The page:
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The Lutheran Magazine is the award-winning official publication of the ELCA.  In the latest issue, Presiding Bishop Mark Hanson proclaims “Days of Timidity are over”.  The Bishop does not mention the present controversy with Lutheran CORE/NALC (North American Lutheran Church) and LCMC (Lutheran Congregations in Mission for Christ), but undoubtedly that was on his mind.  He writes,

In these uncertain and challenging times, I have pondered Paul’s words to Timothy: “God did not give us a spirit of timidity, but a spirit of power, of love and of self-discipline” (2 Timothy 1:7; New International Version).

Timidity is not one of God’s gifts to us, but we must assess it if we run the risk of becoming a timid church body.

A timid church focuses on what is lost or lacking: members, financial assets, numbers of congregations, or the number of students in programs and schools. A timid church battens down the hatches and tries to hold on to what and who remains.

A timid church defines itself (or lets others do so) on the basis of controversies or partisan divisions. Yearning for a life without tension, a timid church faces the future with fear and foreboding.

Most of all, a timid church has lost confidence — faith — in the gospel and the power of the Spirit to work through the gospel. A timid church has lost its trust in God’s promise to be faithful to God’s promise, and each part becomes preoccupied with its own survival. A timid church does not entrust its whole life to the power and promise of Christ’s death and resurrection.

As I said to synod bishops, synod vice presidents and seminary presidents in early October, I believe it is time for us to declare together: “In the name of Jesus Christ, our days of timidity are over!”

It is time for us to say with confidence: “By the power of the Spirit, we are a church confident that we have all we need. We have the treasure God has entrusted to us: the treasure of the gospel, incarnate in Jesus Christ.”

So, in response to the title of this post, this is what the Lutheran has printed.  What is it that it did not print?  Daniel Lehmann is the editor of the Lutheran, and he wrote a statement of policy in the September issue in which he said that NALC would receive no special treatment:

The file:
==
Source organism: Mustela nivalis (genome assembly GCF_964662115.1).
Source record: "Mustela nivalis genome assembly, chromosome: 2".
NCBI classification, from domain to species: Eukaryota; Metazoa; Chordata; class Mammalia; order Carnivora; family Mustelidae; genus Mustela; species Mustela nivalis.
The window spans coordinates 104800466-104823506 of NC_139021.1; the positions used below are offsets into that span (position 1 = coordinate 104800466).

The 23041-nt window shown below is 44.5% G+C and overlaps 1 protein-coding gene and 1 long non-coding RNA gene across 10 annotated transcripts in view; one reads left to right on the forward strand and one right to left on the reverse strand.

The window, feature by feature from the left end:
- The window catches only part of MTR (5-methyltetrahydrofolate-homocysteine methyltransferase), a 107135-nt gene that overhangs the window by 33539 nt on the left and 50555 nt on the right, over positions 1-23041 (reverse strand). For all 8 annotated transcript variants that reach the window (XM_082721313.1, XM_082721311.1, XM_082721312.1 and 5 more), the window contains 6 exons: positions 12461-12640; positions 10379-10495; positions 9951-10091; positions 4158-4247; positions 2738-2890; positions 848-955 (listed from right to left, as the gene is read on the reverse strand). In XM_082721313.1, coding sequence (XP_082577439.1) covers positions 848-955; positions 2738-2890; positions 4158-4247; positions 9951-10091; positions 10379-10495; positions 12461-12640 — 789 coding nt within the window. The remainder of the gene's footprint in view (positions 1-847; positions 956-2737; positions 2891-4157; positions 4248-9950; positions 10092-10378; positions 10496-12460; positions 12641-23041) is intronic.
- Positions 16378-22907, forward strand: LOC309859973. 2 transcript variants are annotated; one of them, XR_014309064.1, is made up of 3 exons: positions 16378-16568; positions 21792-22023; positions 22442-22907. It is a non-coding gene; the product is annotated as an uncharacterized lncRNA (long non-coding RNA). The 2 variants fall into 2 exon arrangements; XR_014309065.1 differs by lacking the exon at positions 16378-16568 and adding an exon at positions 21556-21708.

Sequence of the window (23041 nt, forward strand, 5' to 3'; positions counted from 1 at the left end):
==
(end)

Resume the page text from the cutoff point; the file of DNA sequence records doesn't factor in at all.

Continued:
Page 8 of this issue contains a 203-word article (“Another Lutheran body formed”) on the founding of another Lutheran denomination. No more, no less.

The North American Lutheran Church came about in response to the 2009 ELCA Churchwide Assembly decisions on sexuality. Its leadership hails from the ELCA roster. Many of the 18 churches that signed on before the actual creation of the NALC were once ELCA congregations.

What we have here is a classic case of schism — a formal division or separation in the Christian church. That cleaving causes pain as your editor knows, having left the Lutheran Church–Missouri Synod decades ago in another schism.

So now the NALC becomes, in the eyes of this magazine, one more Lutheran denomination. Just as the staff follows major events in the life of the LCMS, the same will be true with the NALC. The Lutheran won’t give it any special coverage just because of its heritage. This group, like Elvis, has left the building.

Octogenarian Carl Braaten is an esteemed elder of Lutheran academia; in his later years, he has grown fond of bashing the ELCA.  He is one of the coterie of theologians who attempt to provide academic cover for the CORE/NALC dissidents, but his hyperbole has too often drifted into name-calling and petulant whining.  Recently, in response to Editor Lehmann’s statement above, Braaten has written an open letter:

  • he accuses Lehmann and the magazine of being lackeys of the ELCA leadership, taking “the side of the bureaucrats”
  • he suggests the policy announced by Lehmann is “petty”
  • he whines about the refusal of the magazine to accept advertising for CORE’s theological conference, protesting that the conference was coincidental to the formation of a new denomination a month later
  • he disagrees that CORE/NALC is schismatic [how many times have we heard “we did not leave the ELCA, the ELCA left us]
  • he again takes the opportunity to swipe at the ELCA quota system for voting members and “radical theological feminism” [is that a euphemism for ordaining women?]
    There’s a very small country church near Northfield that had a part time pastor.  Early on, it became obvious that the church would vote to leave the ELCA, and the pastor made it clear that she would remain an ELCA pastor and would not leave with the congregation.  When the day came for the final vote, everyone knew that would be the pastor’s last day.  After the vote to leave became official on a Sunday afternoon, the congregation called the ELCA synod office that week requesting assistance with pulpit supply for the following Sunday.
    Braaten expresses the same naiveté.  When you choose to leave, and not without mean-spirited parting shots, it would appear self-evident that doors close behind you.  Just as it was silly for that congregation to expect ELCA assistance with arranging pulpit supply, Braaten and CORE shouldn’t expect the Lutheran Magazine, the official publication of the ELCA, to beat the drum for CORE/NALC.